Organiser, cajoler, goalkicker, playmaker, defender. As coach he turned to himself as player to run things on the pitch as well as off it. Class is obvious, though one criticism is he did too much. Now hangs up boots to join Huddersfield as assistant-boss.
Jordan Tansey (App 17, T1) 4
Former Leeds, Hull and Crusaders ace was supposedly the answer to York’s half-back problems when he arrived to much fanfare but, to put it mildly, it didn’t work out. Was better when he switched to preferred full-back position but his departure (surprisingly on this form back to Super League with Cas) was no great loss.
Adam Sullivan (App 23, T1) 8
One who can hold his head high. Ever-present prop barring Cup tie against Gateshead was five times a Press man of the match. Mistakes were conspicuous only because they were rare. Knights were much weaker when he was off the pitch.
Jack Lee (App 21+2, T7) 7
Consistent hooker was again one of the players who could be relied on to do their job well.
James Houston (App 9+3, T1) 6
Former Hunslet forward was okay but not the player York had hoped he would be. Not helped by niggling injury which eventually curtailed his campaign in May.
Rhys Clarke (App 11+6, T3) 6
Young Geordie started year well in Northern Rail Cup ties but Championship is a different ball game. Able to do different roles but sometimes struggled to make a major impact before season was ended by broken wrist.
Ed Smith (App 11+2) 5
Stop-start season for highly-rated teenager, in and out of the side due to injuries. Next year could be pivotal in his career.
Jack Aldous (App 20+3) 8
Pocket battleship former Hull academy prop wasn’t meant to be a front-line player in his debut year at this level but ended the season as The Press Player of the Year. Got no tries but a virtual ever-present (another to be rested for Gateshead Cup game) and never stopped working, doing lots of the unseen ugly stuff.
Tom Bush (App 20+1, T7, G5) 5
Unable to affect matters much when out on the wing but a different player completely, smart and effective, when finally back in his natural full-back position for the season’s run-in. Going to Hunslet.
Alex Benson (App 2+6, T1) 5
Club captain prop quit to concentrate on family and work life midway through term, probably frustrated at feeling edged out.
Tommy Haughey (App 7+2, T1) 3
Nobody’s angry... just disappointed. His move to York simply didn’t work out and he went back to Hunslet.
Brooke Broughton (App 2+5) 5
Warrington youngster showed occasional glimpses of ability but wasn’t greatly missed when dual-reg spell ended.
Paul King (App 11+1, T1) 7
York were so much better when former Hull prop was on the field. His presence gave everyone else confidence – only injuries restricted input and availability.
George Elliott (App 19+3, T10) 6
Ex-Leeds dual-code junior formed burgeoning centre-wing partnership with James Ford and had a decent first season in Championship rugby.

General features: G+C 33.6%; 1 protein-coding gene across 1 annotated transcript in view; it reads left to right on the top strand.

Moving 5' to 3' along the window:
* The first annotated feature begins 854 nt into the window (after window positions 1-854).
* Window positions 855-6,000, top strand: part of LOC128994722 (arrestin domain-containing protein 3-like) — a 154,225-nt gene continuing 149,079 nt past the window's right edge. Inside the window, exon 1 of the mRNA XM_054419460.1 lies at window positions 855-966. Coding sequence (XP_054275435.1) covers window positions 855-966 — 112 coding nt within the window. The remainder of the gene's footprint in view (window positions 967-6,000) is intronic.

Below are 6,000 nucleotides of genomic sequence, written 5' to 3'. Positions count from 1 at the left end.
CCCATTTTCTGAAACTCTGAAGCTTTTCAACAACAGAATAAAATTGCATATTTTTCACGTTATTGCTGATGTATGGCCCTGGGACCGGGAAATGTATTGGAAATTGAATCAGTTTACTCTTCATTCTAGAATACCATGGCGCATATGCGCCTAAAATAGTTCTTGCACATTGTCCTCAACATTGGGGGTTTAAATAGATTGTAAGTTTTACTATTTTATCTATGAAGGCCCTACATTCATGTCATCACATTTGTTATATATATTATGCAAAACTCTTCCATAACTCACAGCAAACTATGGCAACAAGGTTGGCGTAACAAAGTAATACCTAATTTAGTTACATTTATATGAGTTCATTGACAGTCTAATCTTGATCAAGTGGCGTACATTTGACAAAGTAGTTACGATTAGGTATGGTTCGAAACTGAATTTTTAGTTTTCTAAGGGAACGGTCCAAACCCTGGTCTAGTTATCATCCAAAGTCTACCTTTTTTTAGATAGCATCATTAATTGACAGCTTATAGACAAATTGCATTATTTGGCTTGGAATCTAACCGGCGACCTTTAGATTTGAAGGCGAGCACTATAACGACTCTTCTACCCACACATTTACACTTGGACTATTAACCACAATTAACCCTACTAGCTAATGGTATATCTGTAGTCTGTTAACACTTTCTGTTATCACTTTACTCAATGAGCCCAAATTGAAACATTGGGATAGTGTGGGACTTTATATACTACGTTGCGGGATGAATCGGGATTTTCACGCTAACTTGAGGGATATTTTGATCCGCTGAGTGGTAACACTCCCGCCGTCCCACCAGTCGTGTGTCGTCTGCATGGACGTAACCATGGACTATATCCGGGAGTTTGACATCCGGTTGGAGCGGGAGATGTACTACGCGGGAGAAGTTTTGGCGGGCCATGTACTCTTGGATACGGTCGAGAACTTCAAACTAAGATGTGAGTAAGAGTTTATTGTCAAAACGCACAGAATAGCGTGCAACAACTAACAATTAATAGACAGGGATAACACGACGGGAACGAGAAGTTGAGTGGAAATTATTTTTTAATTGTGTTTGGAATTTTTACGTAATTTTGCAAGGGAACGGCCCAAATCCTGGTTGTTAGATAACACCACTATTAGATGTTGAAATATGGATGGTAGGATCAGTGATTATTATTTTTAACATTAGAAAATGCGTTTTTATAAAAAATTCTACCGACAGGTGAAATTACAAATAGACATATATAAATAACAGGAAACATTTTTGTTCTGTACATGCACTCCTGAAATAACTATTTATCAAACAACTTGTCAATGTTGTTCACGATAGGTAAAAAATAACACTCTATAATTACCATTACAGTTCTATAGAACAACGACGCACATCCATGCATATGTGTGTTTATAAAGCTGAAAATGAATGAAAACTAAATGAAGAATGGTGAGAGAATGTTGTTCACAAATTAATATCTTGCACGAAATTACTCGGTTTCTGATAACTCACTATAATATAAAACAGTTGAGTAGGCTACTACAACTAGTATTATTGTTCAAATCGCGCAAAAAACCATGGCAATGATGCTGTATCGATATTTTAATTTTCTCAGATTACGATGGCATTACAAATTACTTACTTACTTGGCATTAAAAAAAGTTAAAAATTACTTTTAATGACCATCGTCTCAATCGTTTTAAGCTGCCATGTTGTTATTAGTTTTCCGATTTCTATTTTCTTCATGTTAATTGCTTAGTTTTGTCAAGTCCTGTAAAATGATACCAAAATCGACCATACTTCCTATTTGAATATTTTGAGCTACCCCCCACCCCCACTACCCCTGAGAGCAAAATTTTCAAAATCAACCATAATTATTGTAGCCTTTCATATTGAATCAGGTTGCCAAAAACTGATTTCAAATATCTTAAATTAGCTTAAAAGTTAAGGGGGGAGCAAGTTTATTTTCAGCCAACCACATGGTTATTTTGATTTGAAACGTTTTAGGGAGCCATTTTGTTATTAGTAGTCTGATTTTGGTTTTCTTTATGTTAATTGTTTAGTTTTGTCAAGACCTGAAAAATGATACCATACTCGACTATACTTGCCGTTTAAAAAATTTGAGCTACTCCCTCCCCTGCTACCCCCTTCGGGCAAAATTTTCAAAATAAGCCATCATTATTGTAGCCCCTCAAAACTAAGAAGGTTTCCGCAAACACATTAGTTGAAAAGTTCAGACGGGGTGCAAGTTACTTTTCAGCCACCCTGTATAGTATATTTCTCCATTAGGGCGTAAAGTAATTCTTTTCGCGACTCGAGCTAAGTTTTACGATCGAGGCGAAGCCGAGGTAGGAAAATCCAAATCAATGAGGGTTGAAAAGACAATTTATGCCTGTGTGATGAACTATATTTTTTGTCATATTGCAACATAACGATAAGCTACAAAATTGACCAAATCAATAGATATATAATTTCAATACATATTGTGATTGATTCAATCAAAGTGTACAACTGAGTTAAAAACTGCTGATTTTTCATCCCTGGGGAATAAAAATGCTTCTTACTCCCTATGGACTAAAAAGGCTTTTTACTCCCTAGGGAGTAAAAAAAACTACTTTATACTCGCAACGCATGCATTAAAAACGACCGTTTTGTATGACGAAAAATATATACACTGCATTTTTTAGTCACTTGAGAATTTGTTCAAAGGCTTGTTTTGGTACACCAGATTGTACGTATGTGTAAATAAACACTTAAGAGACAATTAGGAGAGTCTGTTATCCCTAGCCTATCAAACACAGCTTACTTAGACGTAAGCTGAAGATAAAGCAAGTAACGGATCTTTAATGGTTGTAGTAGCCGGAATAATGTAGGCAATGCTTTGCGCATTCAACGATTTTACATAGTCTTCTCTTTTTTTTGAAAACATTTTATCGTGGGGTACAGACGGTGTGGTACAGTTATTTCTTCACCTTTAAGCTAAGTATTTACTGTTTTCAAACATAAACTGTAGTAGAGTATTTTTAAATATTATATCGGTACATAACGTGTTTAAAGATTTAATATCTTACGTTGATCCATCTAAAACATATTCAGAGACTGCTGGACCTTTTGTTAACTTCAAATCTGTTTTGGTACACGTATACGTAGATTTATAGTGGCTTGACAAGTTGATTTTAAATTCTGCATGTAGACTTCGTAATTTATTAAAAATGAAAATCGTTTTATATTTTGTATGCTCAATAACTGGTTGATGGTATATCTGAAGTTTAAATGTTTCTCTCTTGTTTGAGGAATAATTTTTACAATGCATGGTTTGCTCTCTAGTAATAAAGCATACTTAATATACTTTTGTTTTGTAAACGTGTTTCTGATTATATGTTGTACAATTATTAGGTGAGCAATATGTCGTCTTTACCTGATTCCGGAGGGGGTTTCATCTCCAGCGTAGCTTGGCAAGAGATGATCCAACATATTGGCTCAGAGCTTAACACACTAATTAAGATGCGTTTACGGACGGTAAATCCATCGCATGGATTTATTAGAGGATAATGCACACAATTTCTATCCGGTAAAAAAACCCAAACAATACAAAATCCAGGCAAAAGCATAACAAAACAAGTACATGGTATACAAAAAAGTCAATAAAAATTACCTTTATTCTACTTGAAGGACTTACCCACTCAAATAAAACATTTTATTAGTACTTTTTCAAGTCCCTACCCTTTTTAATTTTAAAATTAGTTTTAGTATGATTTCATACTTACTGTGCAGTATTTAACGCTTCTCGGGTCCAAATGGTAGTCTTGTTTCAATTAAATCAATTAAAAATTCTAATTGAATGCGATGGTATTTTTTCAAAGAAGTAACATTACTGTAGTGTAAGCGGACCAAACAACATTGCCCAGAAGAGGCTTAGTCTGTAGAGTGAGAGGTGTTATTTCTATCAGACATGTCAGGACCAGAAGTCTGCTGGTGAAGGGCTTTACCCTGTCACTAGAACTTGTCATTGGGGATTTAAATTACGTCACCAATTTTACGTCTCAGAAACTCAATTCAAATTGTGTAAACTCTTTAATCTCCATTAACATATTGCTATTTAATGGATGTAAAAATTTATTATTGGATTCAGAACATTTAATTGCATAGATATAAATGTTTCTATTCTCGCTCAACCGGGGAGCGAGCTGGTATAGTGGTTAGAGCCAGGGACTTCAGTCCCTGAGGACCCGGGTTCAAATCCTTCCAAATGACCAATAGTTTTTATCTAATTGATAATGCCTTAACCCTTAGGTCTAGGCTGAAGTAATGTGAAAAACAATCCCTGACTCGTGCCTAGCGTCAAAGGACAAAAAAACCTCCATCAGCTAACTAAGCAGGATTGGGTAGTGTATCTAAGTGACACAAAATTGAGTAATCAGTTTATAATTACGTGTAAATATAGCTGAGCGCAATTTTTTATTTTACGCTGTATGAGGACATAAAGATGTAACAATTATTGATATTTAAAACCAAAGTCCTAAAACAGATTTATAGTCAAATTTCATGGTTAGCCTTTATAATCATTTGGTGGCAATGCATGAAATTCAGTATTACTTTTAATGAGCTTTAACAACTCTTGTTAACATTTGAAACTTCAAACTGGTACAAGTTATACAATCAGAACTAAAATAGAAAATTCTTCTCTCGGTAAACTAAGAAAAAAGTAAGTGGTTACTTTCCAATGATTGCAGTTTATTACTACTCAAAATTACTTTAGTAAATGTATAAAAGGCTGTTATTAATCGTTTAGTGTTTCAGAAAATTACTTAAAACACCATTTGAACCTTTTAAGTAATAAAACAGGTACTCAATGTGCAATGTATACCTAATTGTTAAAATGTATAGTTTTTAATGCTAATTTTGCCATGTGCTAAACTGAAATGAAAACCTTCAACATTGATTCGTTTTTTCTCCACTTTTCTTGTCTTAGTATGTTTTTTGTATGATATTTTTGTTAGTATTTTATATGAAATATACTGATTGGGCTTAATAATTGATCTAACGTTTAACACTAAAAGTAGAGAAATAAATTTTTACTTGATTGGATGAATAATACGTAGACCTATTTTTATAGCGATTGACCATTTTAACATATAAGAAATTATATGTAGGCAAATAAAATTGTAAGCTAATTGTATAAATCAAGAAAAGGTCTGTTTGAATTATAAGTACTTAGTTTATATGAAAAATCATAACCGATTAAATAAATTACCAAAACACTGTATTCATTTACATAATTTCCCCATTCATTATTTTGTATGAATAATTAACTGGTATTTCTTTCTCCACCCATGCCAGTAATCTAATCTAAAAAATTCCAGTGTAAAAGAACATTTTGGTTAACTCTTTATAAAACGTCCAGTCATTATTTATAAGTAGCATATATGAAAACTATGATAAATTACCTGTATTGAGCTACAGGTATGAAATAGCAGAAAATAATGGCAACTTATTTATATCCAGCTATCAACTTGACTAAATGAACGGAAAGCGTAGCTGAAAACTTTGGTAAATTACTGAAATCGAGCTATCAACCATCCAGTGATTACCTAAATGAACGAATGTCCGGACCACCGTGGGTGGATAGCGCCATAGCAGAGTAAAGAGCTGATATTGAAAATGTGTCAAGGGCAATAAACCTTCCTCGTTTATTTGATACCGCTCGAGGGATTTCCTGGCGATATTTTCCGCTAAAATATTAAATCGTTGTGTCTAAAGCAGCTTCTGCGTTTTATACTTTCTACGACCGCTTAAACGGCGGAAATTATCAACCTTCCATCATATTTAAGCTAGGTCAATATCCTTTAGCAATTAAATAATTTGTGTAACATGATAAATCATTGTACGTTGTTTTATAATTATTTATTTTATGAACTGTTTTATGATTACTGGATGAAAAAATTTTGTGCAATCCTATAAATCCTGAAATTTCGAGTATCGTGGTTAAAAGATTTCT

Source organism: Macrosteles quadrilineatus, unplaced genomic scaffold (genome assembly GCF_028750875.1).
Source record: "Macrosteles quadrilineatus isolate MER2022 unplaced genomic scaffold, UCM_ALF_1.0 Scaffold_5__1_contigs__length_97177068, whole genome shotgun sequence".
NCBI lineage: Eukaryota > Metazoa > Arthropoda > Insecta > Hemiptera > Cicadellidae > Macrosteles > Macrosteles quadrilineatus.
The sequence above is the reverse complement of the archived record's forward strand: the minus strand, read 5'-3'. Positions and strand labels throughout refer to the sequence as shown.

Ben Dent (App 5) 5
New Earswick All Blacks youngster and Knights reserve now knows the standards he must attain to make it at this level.
Brett Turner (App 7+7, T4, G2) 4
Better at hooker than half-back but then departed.
Kriss Brining (App 3+7, T2) 5
Another year of learning for the teenage hooker, especially when thrown in for last six games. One to watch for the future.
Joe Hemmings (App 2+4, T2) 5
Ex-New Earswick amateur and fringe Knights forward was making strides until he became another player whose season was wrecked by injury.
Chris Green (App 2+5, T3) 7
Good acquisition from Hull... apart from the fact he kept getting called back to his parent club.
Adam Howard (App 0+4) 5
North East amateur is very big and very strong but not mobile enough.
Davey Burns (App 0+1)
John Gay (App 0+1)
Nathan Freer (App 7+7) 5
Knights were delighted to get last year’s Press Player of the Year back from Featherstone, where he struggled to break into the team, but he didn’t match his standards of last season.
John Davies (App 13, T4) 8
Second-row made a big difference during his dual-reg stint from Cas, regularly among the better performers. It’s a big shame he signed for Batley for 2013 rather than stay at York.
Ben Johnston (App 3)
Nippy young half-back was finding his feet on dual-reg from Cas before injury.
Danny Nicklas (App 2)
Looked good but injury and recall to parent club Hull left York again stuck for a half-back.
Dario Esposito (App 2+5, T2) 6
Kiwi took a few games to bed in after arriving from Oz but then showed some form.
Ollie Olds (App 2)
Dual-reg scrum-half fell foul of Knights half-back injury curse.
Tyler Craig (App 2+1)
Heworth ARLC youngster was thrown in at deep end, and then got injured.
Jack Stearman (App 0+1)
Good clubman but question marks over fitness remain.
Gareth Poutney (App 2+2, T2) 5
Reserve centre was chucked in at end of season. One costly mistake against Hunslet but bounced back with two top tries.
Tim Stubbs (App 0+2)
Seventeen-year-old prop was another to be given baptism of fire. Didn’t let anyone down.
Liam Ellis (App 0+3)
*See Tim Stubbs.
Harry Carter (App 0+1)
Under-18s hooker is one for the future.